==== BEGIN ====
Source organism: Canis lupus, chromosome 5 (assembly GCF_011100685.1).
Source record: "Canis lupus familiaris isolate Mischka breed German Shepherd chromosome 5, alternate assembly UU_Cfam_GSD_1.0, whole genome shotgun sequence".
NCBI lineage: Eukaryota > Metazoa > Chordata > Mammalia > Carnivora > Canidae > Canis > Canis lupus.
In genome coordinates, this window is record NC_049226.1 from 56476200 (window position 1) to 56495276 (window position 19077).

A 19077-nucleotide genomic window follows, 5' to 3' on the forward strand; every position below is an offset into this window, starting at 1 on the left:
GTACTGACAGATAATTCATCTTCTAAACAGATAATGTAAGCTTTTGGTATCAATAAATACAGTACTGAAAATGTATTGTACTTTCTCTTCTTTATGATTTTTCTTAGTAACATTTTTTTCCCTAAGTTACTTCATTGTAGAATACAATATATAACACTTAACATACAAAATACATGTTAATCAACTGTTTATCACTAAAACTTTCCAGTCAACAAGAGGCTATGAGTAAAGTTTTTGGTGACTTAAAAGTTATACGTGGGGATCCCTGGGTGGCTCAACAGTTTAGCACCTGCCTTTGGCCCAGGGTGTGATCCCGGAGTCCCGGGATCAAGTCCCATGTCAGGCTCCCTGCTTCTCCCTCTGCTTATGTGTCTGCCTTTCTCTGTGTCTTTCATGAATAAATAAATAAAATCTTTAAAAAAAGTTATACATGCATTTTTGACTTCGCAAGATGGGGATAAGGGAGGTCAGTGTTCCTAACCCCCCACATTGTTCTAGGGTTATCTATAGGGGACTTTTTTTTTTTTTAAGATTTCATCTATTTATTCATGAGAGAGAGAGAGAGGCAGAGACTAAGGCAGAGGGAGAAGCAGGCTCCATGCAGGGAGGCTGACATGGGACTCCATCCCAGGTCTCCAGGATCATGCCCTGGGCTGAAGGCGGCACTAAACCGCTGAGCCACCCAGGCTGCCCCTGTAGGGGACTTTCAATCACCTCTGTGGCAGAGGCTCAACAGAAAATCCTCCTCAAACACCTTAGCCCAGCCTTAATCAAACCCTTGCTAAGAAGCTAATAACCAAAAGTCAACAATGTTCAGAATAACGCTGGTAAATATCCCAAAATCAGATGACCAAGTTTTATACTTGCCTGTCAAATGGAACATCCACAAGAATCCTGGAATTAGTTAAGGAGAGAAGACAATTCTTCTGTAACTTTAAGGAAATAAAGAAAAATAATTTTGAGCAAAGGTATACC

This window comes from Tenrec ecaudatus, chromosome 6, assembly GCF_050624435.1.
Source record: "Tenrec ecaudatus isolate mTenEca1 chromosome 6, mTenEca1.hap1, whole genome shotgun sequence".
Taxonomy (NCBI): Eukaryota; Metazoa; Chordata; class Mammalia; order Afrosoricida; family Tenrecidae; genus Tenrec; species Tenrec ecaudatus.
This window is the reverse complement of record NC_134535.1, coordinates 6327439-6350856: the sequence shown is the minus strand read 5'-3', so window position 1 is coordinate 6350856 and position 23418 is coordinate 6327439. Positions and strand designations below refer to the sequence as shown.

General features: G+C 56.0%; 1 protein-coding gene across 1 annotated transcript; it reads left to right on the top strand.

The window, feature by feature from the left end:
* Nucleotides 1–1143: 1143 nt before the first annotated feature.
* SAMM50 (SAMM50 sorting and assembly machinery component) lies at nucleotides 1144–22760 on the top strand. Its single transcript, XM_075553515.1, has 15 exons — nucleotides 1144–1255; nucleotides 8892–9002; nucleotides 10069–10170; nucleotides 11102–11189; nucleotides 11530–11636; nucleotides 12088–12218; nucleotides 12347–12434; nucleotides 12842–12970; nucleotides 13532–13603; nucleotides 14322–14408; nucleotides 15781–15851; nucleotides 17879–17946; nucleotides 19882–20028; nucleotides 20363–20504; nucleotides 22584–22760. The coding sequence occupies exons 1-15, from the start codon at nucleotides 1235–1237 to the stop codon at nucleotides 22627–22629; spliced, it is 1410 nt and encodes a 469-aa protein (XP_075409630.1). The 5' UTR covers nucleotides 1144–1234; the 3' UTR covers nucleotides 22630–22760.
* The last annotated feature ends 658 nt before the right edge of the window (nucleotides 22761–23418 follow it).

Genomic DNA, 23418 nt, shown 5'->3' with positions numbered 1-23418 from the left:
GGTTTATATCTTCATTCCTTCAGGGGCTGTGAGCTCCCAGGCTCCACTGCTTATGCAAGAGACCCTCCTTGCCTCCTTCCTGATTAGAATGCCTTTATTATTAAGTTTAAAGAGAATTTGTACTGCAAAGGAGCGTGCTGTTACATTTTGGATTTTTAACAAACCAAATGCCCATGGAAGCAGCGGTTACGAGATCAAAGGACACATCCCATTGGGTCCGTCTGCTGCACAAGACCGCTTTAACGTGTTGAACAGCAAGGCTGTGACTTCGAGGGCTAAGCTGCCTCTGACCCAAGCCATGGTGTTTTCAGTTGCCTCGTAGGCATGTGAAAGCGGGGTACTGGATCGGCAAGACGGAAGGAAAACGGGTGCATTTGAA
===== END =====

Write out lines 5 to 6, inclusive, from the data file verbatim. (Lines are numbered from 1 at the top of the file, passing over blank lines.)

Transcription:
A 19077-nucleotide genomic window follows, 5' to 3' on the forward strand; every position below is an offset into this window, starting at 1 on the left:
GTACTGACAGATAATTCATCTTCTAAACAGATAATGTAAGCTTTTGGTATCAATAAATACAGTACTGAAAATGTATTGTACTTTCTCTTCTTTATGATTTTTCTTAGTAACATTTTTTTCCCTAAGTTACTTCATTGTAGAATACAATATATAACACTTAACATACAAAATACATGTTAATCAACTGTTTATCACTAAAACTTTCCAGTCAACAAGAGGCTATGAGTAAAGTTTTTGGTGACTTAAAAGTTATACGTGGGGATCCCTGGGTGGCTCAACAGTTTAGCACCTGCCTTTGGCCCAGGGTGTGATCCCGGAGTCCCGGGATCAAGTCCCATGTCAGGCTCCCTGCTTCTCCCTCTGCTTATGTGTCTGCCTTTCTCTGTGTCTTTCATGAATAAATAAATAAAATCTTTAAAAAAAGTTATACATGCATTTTTGACTTCGCAAGATGGGGATAAGGGAGGTCAGTGTTCCTAACCCCCCACATTGTTCTAGGGTTATCTATAGGGGACTTTTTTTTTTTTTAAGATTTCATCTATTTATTCATGAGAGAGAGAGAGAGGCAGAGACTAAGGCAGAGGGAGAAGCAGGCTCCATGCAGGGAGGCTGACATGGGACTCCATCCCAGGTCTCCAGGATCATGCCCTGGGCTGAAGGCGGCACTAAACCGCTGAGCCACCCAGGCTGCCCCTGTAGGGGACTTTCAATCACCTCTGTGGCAGAGGCTCAACAGAAAATCCTCCTCAAACACCTTAGCCCAGCCTTAATCAAACCCTTGCTAAGAAGCTAATAACCAAAAGTCAACAATGTTCAGAATAACGCTGGTAAATATCCCAAAATCAGATGACCAAGTTTTATACTTGCCTGTCAAATGGAACATCCACAAGAATCCTGGAATTAGTTAAGGAGAGAAGACAATTCTTCTGTAACTTTAAGGAAATAAAGAAAAATAATTTTGAGCAAAGGTATACC